“I passionately believe it’s about championing the alternative,” Roseby continues. “Always – always – we’ll look for the alternative route, the alternative individual.” As a result, NYT members meet people from different walks of life, different cities, different social strata. “It breaks down those social barriers, because it is genuinely classless. If you start at the National Youth Theatre with a chip on your shoulder, you leave having lost it.”

It’s that philosophy – “banning the bland,” as Roseby puts it – which has left the National Youth Theatre with a superb record on diversity. “Our stats are better than any other national institution,” he explains, an edge of vindication in his voice; not from positive discrimination, but from valuing talent and personality whatever it looks like and wherever it comes from. One in four of last year’s new acting members were BAME; over half of its performers are women. The overwhelming majority of new members – 78% – live outside of London.

Each year, some 4,800 young people apply to join the company, the majority as actors, but a fifth in technical capacity. After around 100 audition days nationwide, each consisting of a workshop and a solo audition, around 700 are accepted as members and invited to undertake an introductory course; either the standard two weeks, or for those over 17, the six week Epic Stages programme.

Presently, the company has between 5,000 and 6,000 members after increasing its upper-age limit from 21 to 25, a decision Policy and Public Affairs Manager Joe Duggan attributes to the sense of a “lost generation,” leaving higher education without stepping straight into a career. Of those, around 1000 have some interaction with the NYT in some capacity or other each year, but only 15 are part of the organisation’s rep company.

They spend nine months training with the NYT, culminating in a three-month rep season at the Ambassadors Theatre in the West End, playing around Stomp in the West End. “I still believe you don’t need three years to train as an actor,” Roseby says, still unrepentant despite criticism from drama school leaders. “I also don’t believe you need to pay £30,000.”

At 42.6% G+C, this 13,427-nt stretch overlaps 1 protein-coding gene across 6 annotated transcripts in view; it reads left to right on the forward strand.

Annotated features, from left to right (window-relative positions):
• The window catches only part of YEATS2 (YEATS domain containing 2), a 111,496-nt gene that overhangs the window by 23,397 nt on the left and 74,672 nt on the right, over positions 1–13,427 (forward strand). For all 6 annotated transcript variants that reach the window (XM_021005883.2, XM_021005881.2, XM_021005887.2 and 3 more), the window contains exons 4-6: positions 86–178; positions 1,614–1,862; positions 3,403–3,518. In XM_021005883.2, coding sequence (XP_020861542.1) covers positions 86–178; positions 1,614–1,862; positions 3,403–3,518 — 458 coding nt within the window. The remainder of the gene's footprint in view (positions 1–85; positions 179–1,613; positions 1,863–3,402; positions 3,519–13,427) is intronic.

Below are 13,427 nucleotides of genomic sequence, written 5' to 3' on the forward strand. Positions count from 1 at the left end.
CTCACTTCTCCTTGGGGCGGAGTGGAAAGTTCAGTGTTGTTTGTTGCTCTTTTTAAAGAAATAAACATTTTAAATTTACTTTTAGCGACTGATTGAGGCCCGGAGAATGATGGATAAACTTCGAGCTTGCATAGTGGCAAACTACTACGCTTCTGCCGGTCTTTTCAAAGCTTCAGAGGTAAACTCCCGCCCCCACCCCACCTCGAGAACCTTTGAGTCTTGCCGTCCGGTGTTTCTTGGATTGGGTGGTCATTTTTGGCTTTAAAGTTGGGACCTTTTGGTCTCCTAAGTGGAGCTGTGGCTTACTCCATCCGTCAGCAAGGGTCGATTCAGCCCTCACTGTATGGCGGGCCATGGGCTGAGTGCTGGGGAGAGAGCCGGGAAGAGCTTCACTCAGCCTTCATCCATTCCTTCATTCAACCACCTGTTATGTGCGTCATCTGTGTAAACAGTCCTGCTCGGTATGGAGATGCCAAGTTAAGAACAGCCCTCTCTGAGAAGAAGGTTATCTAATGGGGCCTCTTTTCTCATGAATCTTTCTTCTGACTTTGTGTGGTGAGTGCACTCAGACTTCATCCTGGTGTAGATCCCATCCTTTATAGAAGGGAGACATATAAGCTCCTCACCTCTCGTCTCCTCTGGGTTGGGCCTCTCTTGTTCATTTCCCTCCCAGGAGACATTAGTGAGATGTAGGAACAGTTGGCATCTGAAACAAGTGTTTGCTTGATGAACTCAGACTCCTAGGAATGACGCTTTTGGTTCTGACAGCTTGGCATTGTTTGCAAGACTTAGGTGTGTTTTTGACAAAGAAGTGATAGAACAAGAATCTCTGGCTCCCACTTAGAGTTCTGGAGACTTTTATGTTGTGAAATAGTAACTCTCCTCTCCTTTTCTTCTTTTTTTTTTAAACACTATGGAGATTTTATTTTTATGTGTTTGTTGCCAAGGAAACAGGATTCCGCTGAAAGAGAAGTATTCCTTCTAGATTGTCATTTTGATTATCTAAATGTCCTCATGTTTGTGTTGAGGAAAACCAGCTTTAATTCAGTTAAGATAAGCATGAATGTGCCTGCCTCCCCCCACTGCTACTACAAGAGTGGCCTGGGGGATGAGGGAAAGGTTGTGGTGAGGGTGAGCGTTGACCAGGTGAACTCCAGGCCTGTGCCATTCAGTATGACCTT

The scheme is intentionally vocational. “The best way of learning is to ask someone who’s doing it for real.” Each performer gets a mentor – perhaps casting director Wendy Spon or actor-playwright Lolita Chakrabati – and one show is made with a young playwright. This year, Brad Birch is behind Selfie, a modern spin on Dorian Gray: “We have such a strong new writing culture that anything which brings young actors closer to writers can only be a good thing,” he says. Furthermore, the West End platform means more casting directors and agents are in.

But, it’s only for 15 of 5,000. Isn’t that over elitist? “That’s life,” says Roseby. “We don’t apologise for that. We celebrate excellence.” They did try to double the number with a rep scheme and an Arts Council uplift, but failed to secure funding. “It’s important that the company has an aspirational structure, without being impossible to get into.”

There are other, more participatory opportunities: welcome ceremonies at the Commonwealth Games this year; a new writing scheme, Boiler Room, with West Yorkshire Playhouse and Sheffield Theatres; Creative Pathways, intended to help would-be creatives; Playing Up, a vital nine-month scheme for NEETs, equivalent to two A Levels and aimed at opening up higher education. International tours, as well: China and Saudi Arabia in recent years. “We were working with local young people on the ground,” says Roseby. “That’s absolutely pioneering.”

Many more will benefit in time. The NYT’s HQ is about to undergo a massive refurbishment as part of a new Holloway Road development. “A home for our membership,” says Duggan, that means double the rehearsal spaces – further enhancing earning potential – and double the members they can work with at once. 2012 will suddenly seem a long time ago.